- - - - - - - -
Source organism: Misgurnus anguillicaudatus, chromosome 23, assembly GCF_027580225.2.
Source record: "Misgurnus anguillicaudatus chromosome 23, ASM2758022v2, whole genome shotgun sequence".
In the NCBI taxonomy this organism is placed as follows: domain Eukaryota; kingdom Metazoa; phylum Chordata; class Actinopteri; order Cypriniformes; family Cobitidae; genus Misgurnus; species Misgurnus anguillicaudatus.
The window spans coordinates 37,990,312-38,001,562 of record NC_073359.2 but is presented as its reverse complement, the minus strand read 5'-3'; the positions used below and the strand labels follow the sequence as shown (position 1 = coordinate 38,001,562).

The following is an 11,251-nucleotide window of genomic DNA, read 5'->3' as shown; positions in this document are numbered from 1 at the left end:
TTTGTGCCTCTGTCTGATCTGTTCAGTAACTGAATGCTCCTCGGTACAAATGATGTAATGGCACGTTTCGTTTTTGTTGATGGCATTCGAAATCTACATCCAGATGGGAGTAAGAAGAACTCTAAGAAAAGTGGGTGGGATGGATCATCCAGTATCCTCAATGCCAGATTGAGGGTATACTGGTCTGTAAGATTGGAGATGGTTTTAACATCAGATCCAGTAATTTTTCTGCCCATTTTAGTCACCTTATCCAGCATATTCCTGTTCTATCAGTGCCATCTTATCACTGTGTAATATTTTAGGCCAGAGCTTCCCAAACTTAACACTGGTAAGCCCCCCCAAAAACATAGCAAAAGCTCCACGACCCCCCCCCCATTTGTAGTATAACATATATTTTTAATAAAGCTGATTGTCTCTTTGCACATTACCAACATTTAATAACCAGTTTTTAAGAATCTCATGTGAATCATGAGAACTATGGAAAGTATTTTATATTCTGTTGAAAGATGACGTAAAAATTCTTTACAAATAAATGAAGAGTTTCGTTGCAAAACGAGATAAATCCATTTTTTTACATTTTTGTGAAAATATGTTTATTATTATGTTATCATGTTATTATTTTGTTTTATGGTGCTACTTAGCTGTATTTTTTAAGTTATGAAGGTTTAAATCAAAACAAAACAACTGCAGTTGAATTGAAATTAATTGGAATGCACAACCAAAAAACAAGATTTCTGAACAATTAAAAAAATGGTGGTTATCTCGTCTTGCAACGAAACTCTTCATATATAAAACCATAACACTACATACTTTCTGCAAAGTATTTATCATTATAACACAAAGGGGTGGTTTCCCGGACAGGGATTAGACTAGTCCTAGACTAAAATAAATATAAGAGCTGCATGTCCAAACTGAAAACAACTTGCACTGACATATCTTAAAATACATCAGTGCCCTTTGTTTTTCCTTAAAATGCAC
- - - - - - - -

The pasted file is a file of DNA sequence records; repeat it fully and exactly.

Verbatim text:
Source organism: Misgurnus anguillicaudatus, chromosome 23, assembly GCF_027580225.2.
Source record: "Misgurnus anguillicaudatus chromosome 23, ASM2758022v2, whole genome shotgun sequence".
In the NCBI taxonomy this organism is placed as follows: domain Eukaryota; kingdom Metazoa; phylum Chordata; class Actinopteri; order Cypriniformes; family Cobitidae; genus Misgurnus; species Misgurnus anguillicaudatus.
The window spans coordinates 37,990,312-38,001,562 of record NC_073359.2 but is presented as its reverse complement, the minus strand read 5'-3'; the positions used below and the strand labels follow the sequence as shown (position 1 = coordinate 38,001,562).

The following is an 11,251-nucleotide window of genomic DNA, read 5'->3' as shown; positions in this document are numbered from 1 at the left end:
TTTGTGCCTCTGTCTGATCTGTTCAGTAACTGAATGCTCCTCGGTACAAATGATGTAATGGCACGTTTCGTTTTTGTTGATGGCATTCGAAATCTACATCCAGATGGGAGTAAGAAGAACTCTAAGAAAAGTGGGTGGGATGGATCATCCAGTATCCTCAATGCCAGATTGAGGGTATACTGGTCTGTAAGATTGGAGATGGTTTTAACATCAGATCCAGTAATTTTTCTGCCCATTTTAGTCACCTTATCCAGCATATTCCTGTTCTATCAGTGCCATCTTATCACTGTGTAATATTTTAGGCCAGAGCTTCCCAAACTTAACACTGGTAAGCCCCCCCAAAAACATAGCAAAAGCTCCACGACCCCCCCCCCATTTGTAGTATAACATATATTTTTAATAAAGCTGATTGTCTCTTTGCACATTACCAACATTTAATAACCAGTTTTTAAGAATCTCATGTGAATCATGAGAACTATGGAAAGTATTTTATATTCTGTTGAAAGATGACGTAAAAATTCTTTACAAATAAATGAAGAGTTTCGTTGCAAAACGAGATAAATCCATTTTTTTACATTTTTGTGAAAATATGTTTATTATTATGTTATCATGTTATTATTTTGTTTTATGGTGCTACTTAGCTGTATTTTTTAAGTTATGAAGGTTTAAATCAAAACAAAACAACTGCAGTTGAATTGAAATTAATTGGAATGCACAACCAAAAAACAAGATTTCTGAACAATTAAAAAAATGGTGGTTATCTCGTCTTGCAACGAAACTCTTCATATATAAAACCATAACACTACATACTTTCTGCAAAGTATTTATCATTATAACACAAAGGGGTGGTTTCCCGGACAGGGATTAGACTAGTCCTAGACTAAAATAAATATAAGAGCTGCATGTCCAAACTGAAAACAACTTGCACTGACATATCTTAAAATACATCAGTGCCCTTTGTTTTTCCTTAAAATGCAC